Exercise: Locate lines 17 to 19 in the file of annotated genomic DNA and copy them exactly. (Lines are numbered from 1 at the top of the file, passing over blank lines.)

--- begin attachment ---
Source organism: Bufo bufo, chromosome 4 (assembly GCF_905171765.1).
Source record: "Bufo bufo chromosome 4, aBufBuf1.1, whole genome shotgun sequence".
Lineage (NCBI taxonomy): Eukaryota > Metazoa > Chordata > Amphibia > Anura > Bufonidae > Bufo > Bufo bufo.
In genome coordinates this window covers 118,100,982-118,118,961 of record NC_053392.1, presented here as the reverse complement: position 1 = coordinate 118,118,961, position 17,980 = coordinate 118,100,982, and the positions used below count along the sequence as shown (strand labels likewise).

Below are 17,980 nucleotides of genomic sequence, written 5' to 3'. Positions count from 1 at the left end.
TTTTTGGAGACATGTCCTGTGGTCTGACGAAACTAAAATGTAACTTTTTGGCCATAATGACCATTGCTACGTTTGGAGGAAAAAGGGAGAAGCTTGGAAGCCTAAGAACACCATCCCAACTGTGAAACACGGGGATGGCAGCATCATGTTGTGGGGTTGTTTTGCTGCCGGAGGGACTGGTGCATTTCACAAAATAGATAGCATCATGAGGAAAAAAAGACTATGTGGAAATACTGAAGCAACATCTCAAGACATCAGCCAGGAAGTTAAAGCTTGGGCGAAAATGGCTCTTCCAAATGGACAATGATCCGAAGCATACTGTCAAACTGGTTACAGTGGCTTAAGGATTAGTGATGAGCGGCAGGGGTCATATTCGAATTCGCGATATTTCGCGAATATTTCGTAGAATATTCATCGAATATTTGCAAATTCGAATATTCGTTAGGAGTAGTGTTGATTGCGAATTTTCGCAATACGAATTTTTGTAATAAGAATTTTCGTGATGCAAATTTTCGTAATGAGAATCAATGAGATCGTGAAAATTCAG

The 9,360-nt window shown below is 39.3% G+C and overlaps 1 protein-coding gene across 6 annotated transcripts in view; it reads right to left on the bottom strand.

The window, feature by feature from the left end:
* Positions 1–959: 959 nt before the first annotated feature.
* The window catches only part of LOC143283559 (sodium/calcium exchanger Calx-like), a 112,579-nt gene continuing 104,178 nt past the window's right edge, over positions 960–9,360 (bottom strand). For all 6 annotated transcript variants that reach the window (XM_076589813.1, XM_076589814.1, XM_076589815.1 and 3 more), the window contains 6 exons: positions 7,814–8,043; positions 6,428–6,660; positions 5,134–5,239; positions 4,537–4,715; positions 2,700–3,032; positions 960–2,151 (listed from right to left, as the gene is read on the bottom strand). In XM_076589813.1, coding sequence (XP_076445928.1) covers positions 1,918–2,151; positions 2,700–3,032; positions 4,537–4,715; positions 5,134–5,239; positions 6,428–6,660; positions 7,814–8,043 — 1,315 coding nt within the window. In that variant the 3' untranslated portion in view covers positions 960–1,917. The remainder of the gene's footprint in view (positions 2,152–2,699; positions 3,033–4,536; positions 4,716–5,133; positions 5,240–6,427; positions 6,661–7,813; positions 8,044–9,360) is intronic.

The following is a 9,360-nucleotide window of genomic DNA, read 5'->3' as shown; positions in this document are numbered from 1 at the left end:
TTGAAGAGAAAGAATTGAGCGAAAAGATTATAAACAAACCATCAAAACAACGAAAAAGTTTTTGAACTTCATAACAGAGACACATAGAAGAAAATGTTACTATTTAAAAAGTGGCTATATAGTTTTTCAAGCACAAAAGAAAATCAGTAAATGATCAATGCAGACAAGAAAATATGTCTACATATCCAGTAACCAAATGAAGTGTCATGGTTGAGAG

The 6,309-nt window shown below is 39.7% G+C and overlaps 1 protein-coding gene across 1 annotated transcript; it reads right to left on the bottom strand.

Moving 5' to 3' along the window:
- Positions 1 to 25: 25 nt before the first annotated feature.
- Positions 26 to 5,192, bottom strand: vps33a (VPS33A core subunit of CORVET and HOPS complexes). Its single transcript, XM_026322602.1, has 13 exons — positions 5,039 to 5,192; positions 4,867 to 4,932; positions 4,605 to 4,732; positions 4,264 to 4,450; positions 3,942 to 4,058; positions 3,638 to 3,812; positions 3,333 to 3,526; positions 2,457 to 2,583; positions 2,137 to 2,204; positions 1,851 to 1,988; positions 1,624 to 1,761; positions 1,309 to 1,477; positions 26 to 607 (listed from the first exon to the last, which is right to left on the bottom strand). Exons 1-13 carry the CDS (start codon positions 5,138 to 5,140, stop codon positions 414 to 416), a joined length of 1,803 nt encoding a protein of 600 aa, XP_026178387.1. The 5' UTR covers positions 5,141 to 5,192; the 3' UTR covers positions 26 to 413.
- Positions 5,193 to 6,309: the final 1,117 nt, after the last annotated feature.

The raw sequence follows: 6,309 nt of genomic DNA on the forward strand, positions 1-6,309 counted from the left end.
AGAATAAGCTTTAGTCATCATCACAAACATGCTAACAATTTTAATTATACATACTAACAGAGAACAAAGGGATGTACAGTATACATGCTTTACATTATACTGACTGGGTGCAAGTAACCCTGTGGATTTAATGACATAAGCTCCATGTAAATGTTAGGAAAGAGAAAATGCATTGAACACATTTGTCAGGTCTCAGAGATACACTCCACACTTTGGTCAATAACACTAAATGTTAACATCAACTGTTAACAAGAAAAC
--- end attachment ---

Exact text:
- Positions 5,193 to 6,309: the final 1,117 nt, after the last annotated feature.

The raw sequence follows: 6,309 nt of genomic DNA on the forward strand, positions 1-6,309 counted from the left end.
AGAATAAGCTTTAGTCATCATCACAAACATGCTAACAATTTTAATTATACATACTAACAGAGAACAAAGGGATGTACAGTATACATGCTTTACATTATACTGACTGGGTGCAAGTAACCCTGTGGATTTAATGACATAAGCTCCATGTAAATGTTAGGAAAGAGAAAATGCATTGAACACATTTGTCAGGTCTCAGAGATACACTCCACACTTTGGTCAATAACACTAAATGTTAACATCAACTGTTAACAAGAAAAC